River walls of the Tiber

As elsewhere in Rome, buildings and houses facing the river near the Capitoline were destroyed to improve the 'condizioni igieniche' (hygiene) of the area (Muñoz 1931). This spelled the end for all the activities carried out on the Tiber, such as floating mills, fisheries and docking along a convenient and navigable waterway that had been used since prehistoric times (Figure 16). With the elimination of the picturesque banks of the river (immortalised just in time in 120 watercolours by E. Roesler Franz and in some photographs; Bonasegale and Biagi 1993, 36; Brizzi 1989, figs 180-89, 191-97, 199, 217), began the progressive disappearance of an urban landscape that reflected a century-long history, with rich and significant urban stratification and a continuity of occupation that dated back to the Archaic period.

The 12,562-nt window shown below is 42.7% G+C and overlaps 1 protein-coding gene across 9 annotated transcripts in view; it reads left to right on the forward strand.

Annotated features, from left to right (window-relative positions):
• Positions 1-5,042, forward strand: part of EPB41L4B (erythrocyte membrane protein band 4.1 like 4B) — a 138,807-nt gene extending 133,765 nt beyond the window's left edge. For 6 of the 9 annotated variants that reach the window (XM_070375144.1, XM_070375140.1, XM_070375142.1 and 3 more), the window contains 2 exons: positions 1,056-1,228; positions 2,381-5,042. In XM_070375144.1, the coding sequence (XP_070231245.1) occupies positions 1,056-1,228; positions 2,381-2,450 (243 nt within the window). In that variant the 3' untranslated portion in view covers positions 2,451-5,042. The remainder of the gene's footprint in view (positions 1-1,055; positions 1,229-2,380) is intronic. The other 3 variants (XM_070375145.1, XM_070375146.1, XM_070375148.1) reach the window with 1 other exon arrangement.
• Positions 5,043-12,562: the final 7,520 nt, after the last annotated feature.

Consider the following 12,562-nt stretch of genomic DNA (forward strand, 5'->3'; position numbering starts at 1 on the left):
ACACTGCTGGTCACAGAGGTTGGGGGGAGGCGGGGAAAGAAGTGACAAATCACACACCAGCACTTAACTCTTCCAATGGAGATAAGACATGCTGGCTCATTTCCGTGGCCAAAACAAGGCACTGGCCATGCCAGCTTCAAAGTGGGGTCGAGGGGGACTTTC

Figure 16

Figure 16: View of the Tiber from the Aventine (from Brizzi 1989, fig. 191)


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